Glassers five basic needs that aresurvival, love / belonging, power, fun and freedom seem to fit into my casefairly well. When I think about the student and what he was doing or in whatmanner he was behaving it really does fit into these needs. Especially the love/ belonging one that Glasser states is the key need. The student in focus wasdealing with a divorce, the teacher had said to me that she believe the studentfeels that he is blame for his parents to split up. This ties into love /belonging need, he may have felt his parents didn’t love him enough to staytogether and this left him with a feeling of where he belonged as he wanted tobe in Germany with his dad but as well he wanted to be in Denmark with hislife, friends and mum. This unsettledness resulted in a lot of turbulentbehaviour stemming from these basic needs.
As well with the power, fun andfreedom needs, I saw that a lot of behaviour also came from these needs. WhichI will explain further in my analysis. Ihave looked at Skinners theory from the early twentieth century, Glassers fromthe end of the twentieth century and now I will look in Alfie Kohn’s work from2006. Giving a few different theoretical perspectives from different timeperiods over the last 80 years.Alfiecritiques many aspects of what is the traditional education.
His main criticismfalls on the use of competition or external factors as motivation.Hebelieves that societies that are based on extrinsic motivations lose their effectivenessover time.Thingsthat he looks into and questions are the management system that take place inthe mainstream education. He says that positions of authority are unnaturallyscare and these systems assume that all people have this competitive natureinside of them when in fact he doesn’t is the case. He says that systems suchas the positive enforcement systems only encourage students and people to onlyseek out this positive enforcement rather than truly learn. This reflects backinto what my mentor teacher was saying that they would get too distracted bythe reward rather than the meaning or the requirement behind the reward system.He believes that in an ideal classroom, curiosity and cooperation are keyfactors.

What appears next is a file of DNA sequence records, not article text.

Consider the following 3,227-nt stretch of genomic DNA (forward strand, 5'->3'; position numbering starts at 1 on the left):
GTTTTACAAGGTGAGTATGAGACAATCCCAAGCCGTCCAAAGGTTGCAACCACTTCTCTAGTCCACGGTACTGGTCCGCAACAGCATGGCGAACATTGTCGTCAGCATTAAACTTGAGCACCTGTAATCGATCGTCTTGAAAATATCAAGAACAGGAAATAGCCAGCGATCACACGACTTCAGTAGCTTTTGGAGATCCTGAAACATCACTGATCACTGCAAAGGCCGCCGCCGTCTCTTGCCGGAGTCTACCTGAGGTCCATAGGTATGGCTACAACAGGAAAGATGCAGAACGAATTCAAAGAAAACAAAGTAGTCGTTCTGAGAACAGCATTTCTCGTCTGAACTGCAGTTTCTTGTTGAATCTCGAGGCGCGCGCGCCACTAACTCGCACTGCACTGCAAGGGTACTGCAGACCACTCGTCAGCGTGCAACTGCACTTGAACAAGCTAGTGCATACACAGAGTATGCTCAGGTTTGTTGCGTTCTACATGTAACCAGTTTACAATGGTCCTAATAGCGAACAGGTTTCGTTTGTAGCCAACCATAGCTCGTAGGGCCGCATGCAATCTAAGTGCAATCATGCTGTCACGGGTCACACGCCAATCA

He says the student’s curiosity is what should determine what istaught. This somewhat links into Glassers idea that we are led by 5 key needsand this influences what we learn. What differs here to Glassers principles ofhigh expectations is that he argues that standards should be kept very minimaland he is critical of standardized testing. He also says that a strict curriculumand homework aren’t beneficial to student needs. Kohnbelieves in a more traditional classroom room. He says that most teacher relytoo heavily on extrinsic motivation rather than more intrinsic factors.
Hebelieves that teachers should always keep cooperation as one of the key factorswithin the classroom but also says that when curiosity is nurtured, rewards andpunishments are not necessary.